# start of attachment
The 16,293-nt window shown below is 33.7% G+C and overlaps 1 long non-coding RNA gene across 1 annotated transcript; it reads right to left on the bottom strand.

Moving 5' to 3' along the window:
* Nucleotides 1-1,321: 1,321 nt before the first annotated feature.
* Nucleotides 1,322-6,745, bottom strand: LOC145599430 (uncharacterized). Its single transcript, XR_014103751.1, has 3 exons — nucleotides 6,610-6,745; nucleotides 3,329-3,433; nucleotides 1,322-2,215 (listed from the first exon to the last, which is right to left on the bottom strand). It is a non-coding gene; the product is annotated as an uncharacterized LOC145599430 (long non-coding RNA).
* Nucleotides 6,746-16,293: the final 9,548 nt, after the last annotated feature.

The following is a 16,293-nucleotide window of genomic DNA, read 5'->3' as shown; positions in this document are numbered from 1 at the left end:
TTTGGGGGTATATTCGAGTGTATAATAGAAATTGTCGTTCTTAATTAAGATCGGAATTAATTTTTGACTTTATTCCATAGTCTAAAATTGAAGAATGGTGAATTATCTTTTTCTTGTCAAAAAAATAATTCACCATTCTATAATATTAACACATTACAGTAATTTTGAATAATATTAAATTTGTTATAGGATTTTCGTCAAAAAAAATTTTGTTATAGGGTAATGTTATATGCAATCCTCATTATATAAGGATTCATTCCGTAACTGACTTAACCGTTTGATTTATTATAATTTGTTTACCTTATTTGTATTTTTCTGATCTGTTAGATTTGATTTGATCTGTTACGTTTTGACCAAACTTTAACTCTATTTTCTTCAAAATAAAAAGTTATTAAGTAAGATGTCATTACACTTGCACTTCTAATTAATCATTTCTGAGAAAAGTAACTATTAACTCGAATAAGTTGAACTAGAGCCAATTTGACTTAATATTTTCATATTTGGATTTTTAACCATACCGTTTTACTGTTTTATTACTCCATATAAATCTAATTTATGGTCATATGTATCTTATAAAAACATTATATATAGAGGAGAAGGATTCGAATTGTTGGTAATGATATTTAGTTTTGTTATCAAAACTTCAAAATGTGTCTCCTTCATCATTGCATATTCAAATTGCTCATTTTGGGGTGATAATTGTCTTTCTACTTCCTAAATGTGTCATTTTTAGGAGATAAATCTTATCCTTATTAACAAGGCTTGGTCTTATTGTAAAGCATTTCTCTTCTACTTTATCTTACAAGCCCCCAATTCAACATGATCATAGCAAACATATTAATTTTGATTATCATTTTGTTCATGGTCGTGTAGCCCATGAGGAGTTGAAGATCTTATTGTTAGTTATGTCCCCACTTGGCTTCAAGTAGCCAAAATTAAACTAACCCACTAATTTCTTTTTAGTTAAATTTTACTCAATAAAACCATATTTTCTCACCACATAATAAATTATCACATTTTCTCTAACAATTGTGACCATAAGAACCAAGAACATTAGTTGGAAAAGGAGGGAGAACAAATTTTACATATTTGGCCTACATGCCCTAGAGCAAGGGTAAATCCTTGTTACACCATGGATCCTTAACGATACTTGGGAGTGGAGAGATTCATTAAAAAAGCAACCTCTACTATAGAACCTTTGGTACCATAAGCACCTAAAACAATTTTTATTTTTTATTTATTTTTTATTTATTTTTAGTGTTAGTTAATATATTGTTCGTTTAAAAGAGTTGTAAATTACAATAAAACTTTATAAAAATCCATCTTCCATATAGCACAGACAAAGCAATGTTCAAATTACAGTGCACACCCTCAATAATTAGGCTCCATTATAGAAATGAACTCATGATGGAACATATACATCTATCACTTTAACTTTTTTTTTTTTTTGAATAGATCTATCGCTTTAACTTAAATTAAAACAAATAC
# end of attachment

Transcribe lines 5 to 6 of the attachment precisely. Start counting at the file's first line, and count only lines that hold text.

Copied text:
* Nucleotides 6,746-16,293: the final 9,548 nt, after the last annotated feature.

The following is a 16,293-nucleotide window of genomic DNA, read 5'->3' as shown; positions in this document are numbered from 1 at the left end: